Case Study – Reintegration back into agility following a non-agility injury
My 2 ½ year old Border Collie cross, Dodger, launched himself off the our front veranda and immediately came up non weight bearing on the right hind. Within a few minutes, he began to put some weight on the injured leg.
Upon examination, there was mild joint swelling of the right knee with pain on performing the anterior cruciate stress test. No other injury was found.
At this point, I need to remind everyone of the stages of soft tissue healing. Soft tissue injuries are injuries to muscle, tendons and ligaments, often referred to as strains (muscles, tendons) and sprains (ligaments). The appropriate treatment of soft tissue injuries is absolutely dependent on the timing post injury. Healing stages are broken down into three:
Early Stage 1 – 24 to 48 hours (known as the hemorrhagic phase) and late stage 1 – days 3-5 (substrate phase): Goals of treatment are a reduction of pain, swelling and inflammation. Use the principles of RICE – rest, ice, compression and elevation.
Stage 2 (days 5 – 21) – also known as the regeneration phase
Goal of treatment is to help the new collagen fibres in the soft tissue organize and align in the strongest possible way and to prevent adhesions. When collagen fibres run parallel to one another, they are the strongest. Up until approximately day 14 post injury, exercise should be limited to low intensity activities and passive range of motion.
Stage 3 (3 – 6 weeks, lasting up to one year) – also known as the remodelling phase
As healing continues the tissue at the injury site changes from cellular to fibrous to scar-like tissue. The goals of treatment are to improve muscle strength, maintain ligament or muscle extensibility, improve joint mobility and retrain the proprioceptive sensory system.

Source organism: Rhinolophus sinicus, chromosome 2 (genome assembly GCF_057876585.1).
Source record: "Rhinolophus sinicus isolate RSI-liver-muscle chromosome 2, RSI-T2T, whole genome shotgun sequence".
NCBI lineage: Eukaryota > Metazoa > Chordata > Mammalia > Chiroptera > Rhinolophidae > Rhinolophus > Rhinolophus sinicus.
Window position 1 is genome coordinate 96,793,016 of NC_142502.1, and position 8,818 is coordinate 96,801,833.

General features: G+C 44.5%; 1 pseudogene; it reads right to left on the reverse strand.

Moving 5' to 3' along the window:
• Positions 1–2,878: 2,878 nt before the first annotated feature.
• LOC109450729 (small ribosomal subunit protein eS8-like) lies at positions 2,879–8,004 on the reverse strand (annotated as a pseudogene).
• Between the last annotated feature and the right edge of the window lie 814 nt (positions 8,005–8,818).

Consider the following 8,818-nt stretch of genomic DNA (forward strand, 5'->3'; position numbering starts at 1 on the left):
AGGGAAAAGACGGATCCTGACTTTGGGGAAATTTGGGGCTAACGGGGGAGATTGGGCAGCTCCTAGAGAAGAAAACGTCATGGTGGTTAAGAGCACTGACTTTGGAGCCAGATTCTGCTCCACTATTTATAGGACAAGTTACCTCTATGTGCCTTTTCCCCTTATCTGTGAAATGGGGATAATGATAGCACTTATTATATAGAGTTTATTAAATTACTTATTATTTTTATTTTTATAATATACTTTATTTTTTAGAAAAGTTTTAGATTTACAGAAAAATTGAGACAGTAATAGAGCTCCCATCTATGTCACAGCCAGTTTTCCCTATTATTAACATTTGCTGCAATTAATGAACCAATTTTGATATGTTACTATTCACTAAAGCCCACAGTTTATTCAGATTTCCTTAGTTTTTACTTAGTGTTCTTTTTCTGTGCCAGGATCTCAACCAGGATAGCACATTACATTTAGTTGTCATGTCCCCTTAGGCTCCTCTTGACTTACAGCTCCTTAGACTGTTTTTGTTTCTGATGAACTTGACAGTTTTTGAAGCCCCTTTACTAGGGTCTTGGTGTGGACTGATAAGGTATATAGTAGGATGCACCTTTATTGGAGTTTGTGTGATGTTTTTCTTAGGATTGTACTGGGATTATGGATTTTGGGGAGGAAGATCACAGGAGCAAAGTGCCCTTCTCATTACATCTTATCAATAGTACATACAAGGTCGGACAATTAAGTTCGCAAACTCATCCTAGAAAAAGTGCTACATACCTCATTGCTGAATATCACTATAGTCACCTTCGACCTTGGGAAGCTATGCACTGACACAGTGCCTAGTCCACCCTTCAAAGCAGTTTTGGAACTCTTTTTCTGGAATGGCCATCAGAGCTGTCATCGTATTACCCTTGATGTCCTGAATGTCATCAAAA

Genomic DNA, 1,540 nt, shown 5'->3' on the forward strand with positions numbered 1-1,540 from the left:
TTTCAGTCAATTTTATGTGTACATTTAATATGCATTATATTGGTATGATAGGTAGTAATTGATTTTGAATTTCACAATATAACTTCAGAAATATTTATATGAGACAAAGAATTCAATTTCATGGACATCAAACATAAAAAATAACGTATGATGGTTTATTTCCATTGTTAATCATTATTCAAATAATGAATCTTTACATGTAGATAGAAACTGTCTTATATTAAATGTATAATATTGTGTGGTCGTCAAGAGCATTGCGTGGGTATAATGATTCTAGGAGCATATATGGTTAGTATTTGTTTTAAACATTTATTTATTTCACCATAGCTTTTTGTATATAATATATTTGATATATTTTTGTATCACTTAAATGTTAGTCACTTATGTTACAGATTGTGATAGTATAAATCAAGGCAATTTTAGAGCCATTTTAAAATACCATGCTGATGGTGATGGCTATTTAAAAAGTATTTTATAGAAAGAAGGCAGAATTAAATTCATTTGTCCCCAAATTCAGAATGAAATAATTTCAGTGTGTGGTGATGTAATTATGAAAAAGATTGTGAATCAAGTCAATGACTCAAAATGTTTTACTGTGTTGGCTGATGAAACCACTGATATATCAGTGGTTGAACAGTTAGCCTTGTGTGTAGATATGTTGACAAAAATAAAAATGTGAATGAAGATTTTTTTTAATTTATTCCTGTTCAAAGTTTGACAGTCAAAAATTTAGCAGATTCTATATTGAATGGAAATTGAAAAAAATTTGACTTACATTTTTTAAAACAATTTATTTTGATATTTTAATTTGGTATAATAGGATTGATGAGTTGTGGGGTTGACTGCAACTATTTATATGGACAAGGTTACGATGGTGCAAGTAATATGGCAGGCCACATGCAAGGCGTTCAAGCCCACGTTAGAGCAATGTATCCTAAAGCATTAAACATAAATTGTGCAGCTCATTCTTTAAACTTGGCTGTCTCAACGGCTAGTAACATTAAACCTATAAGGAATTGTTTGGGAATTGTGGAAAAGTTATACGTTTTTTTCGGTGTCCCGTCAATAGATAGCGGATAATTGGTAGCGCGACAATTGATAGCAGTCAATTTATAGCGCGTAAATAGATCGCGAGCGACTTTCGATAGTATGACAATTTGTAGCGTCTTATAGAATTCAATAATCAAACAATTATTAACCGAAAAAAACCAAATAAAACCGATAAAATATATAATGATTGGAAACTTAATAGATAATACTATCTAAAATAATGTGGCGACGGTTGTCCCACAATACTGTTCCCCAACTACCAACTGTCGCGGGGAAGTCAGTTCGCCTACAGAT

Dodger’s treatment the first day consisted of low powered laser, knee joint compressions and passive range of motion. Dodger’s activity was reduced to on leash walking and trying to keep him quiet in the house.
Forty-eight hours later, the swelling in the knee was gone and the pain much less. However, Dodger was having considerable trouble weight bearing on the right hind when tested in standing. Further examination revealed he had strained his first toe flexor of the right hind and the sartorius, quadriceps, iliopsoas muscles on the right, high in the groin. I added laser for the toe flexor and the affected muscles and stretching of the hip of all major muscle groups. I began with exercises on the flat such as circles, series of sit-lay-stand combinations, and backing up.
Day 5 post injury, I began short sessions of strengthening, balancing and proprioception work using a fit disc and stool in various combinations. Each day I increased the level of difficulty and length of his sessions. By day 10, I added backing up on a flight of stairs, short periods of tugging and contact work (at the end of the ramp only). At this point, his toe flexor and knee were totally asymptomatic however he continued to have tenderness in the groin. Laser was being done every second day and stretching of the hip was done daily.
Day 16, Dodger was allowed back to his regular twice a day walks and very limited toy playing. Day 21, I began working him on a tunnel and grid jump sequence with jumps at 6” and 10”. Day 23, he went for a 15 minutes swim at the therapeutic pool in addition to grid work. By this time, there was no evidence of pain in any of the injured structures. Foundational contact work for the dog walk continued. Laser was discontinued, but stretching every second day continued.
Day 28, I increased the challenge of the grid work, adding more jumps at full jump height. I resumed limited weave pole training and teeter training.
Day 32, Dodger participated in a seminar, consisting mostly of jump work. I limited his jump work to 16” and he tolerated full participation without any exacerbation of symptoms.
I am confident that Dodger has fully recovered from his injuries, however I continue to monitor the structures that were involved to ensure he is holding his gains. Had I not carefully assessed, diagnosed and treated his injuries, he would have likely developed chronic problems that could have shortened his agility career and contributed to functional restrictions as an older dog.